A new survey done for the Fort Lauderdale, Fla.-based staffing company Spherion Corp. shows that 34 percent of workers say they have seen unethical behavior in the workplace. In addition, less than half of workers say they are likely to report ethical lapses or unethical behavior in their companies.
This means the chief executive may be the last to know. As the saying goes, garbage in, garbage out, and if the CEO only hears about a fraction of the problems in the company, there is bound to be a lot of garbage.
"It would appear that some workers fear losing their jobs, or being ostracized in the workplace if they blow the whistle, and our survey data shows that some choose to stay silent if they witness unethical activities at work," says Richard Lamond, chief human resources officer for Spherion.
This is simply more evidence that CEOs need better lines of communication. A 2004 study by Gantz Wiley Research found that while 71 percent of senior executives believe their companies act ethically, only 43 percent of the people who work in those same companies think the firms act ethically.
These studies are really bad news if you are a chief executive. They reveal that when there are ethical violations in your company, you only stand a chance of learning about them half the time.
And, as you know, government agencies in recent years have become more vigilant about holding the feet of company executives to the fire. The Sarbanes-Oxley Act of 2002 has forced reporting and accounting structures on public companies, and government prosecutors have let it be known that in the worst cases of ethical violations they won't hesitate to bring criminal charges against top executives.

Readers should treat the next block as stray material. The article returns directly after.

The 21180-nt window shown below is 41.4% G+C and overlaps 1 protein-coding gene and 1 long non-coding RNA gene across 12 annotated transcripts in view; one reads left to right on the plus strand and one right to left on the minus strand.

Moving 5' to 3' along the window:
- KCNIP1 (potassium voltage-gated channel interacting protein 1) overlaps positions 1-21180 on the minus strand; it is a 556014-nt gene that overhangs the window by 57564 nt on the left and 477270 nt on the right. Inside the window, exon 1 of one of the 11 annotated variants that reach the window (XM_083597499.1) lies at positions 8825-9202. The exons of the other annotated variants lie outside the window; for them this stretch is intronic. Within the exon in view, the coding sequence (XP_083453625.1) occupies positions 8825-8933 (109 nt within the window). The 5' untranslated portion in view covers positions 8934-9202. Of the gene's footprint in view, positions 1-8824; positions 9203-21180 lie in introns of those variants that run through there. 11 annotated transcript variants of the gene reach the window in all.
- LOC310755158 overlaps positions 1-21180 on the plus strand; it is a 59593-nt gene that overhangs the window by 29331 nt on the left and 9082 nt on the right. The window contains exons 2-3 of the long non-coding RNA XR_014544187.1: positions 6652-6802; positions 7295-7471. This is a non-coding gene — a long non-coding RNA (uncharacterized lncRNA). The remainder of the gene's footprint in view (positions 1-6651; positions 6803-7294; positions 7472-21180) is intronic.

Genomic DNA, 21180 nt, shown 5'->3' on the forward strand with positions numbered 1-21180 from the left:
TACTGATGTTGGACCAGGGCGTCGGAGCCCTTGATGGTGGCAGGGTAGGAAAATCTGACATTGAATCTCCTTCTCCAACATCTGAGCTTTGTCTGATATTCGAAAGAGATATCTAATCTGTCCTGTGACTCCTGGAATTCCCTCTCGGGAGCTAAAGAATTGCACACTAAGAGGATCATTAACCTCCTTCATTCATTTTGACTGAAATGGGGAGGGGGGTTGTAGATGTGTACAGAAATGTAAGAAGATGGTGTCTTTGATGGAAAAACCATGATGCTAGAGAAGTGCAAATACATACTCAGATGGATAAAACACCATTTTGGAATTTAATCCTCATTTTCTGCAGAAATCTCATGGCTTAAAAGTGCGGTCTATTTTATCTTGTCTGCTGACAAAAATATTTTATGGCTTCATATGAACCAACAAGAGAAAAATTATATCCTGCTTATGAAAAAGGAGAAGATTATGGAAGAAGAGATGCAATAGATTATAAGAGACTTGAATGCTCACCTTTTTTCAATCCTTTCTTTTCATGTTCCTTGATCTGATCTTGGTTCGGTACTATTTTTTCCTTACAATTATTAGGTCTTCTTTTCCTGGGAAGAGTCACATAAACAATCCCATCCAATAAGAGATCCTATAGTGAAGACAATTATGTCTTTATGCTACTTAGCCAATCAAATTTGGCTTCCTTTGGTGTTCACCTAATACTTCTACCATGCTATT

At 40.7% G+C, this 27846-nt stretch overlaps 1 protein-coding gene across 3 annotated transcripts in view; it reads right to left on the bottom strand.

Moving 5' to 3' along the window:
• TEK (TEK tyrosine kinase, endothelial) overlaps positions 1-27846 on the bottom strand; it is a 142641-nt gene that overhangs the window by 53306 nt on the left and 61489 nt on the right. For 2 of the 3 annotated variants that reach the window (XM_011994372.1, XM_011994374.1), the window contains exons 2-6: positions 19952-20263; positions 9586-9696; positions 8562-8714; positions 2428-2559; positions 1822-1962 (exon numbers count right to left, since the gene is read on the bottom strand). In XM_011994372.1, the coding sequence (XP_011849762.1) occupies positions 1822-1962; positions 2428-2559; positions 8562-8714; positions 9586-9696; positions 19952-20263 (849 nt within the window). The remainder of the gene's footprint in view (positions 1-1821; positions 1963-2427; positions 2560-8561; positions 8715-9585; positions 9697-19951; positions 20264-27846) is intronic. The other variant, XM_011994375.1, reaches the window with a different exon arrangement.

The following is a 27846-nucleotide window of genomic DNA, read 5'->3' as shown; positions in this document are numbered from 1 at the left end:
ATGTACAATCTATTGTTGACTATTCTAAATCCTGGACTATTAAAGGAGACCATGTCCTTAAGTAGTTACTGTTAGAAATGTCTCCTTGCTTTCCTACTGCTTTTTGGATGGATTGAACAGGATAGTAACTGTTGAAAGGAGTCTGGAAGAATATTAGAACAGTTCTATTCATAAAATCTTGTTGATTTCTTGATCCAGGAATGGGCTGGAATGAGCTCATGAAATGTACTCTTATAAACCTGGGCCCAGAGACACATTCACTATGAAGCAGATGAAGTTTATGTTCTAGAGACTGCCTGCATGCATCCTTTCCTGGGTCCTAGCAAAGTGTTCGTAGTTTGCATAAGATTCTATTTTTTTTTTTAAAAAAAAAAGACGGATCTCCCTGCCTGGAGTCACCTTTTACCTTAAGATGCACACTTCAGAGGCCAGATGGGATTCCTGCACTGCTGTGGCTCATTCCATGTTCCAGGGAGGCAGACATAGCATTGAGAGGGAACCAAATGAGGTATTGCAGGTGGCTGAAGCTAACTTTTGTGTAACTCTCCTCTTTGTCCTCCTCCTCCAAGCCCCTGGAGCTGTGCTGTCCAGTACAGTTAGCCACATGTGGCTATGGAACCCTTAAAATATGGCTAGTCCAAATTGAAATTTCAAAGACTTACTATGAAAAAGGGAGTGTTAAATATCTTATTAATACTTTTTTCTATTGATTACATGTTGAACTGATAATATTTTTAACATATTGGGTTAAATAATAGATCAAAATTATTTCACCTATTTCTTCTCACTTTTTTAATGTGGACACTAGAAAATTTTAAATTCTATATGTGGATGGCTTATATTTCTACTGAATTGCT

So, as it turns out, a chief executive is only as ethical as the people around them. And, they had better do something fast before they find themselves in a messy situation.
"More companies are putting policies in place to protect workers who report unethical behavior, which includes hot lines where workers can expose any unethical behavior they have observed, anonymously," says Spherion's Lamond. "Hopefully, these new actions will encourage more workers to alert officials at their companies to wrongdoings in the years to come."
Well, that's a start, but another company policy is not going to make most violators toe the straight and narrow.
It's time for chief executives to put ethics at the top of their to-do lists. They need to become vigilant and tireless ethics proponents. The best way for that to occur is for chief executives to let everyone in the company know that unethical behavior won't be tolerated.
They, of course, have to act ethically at all times themselves, but they need to insist on ethical behavior from everyone and punish violators severely. That is imperative to getting the message across to everyone.
But that doesn't mean you want to create a "gotcha" culture with workers spying on each other so they can get credit for finding an ethics violation.
It means that every worker has to assume responsibility for ethical behavior. No one can stand over everyone eight hours a day to make sure they do the right thing. Individuals have to police themselves.
But they'll never get the message unless the company makes it a priority. Companies can adopt all the policies they want but until they repeatedly show that this is important to them, the policies will be little more than more rules in the company handbook.
© Copley News Service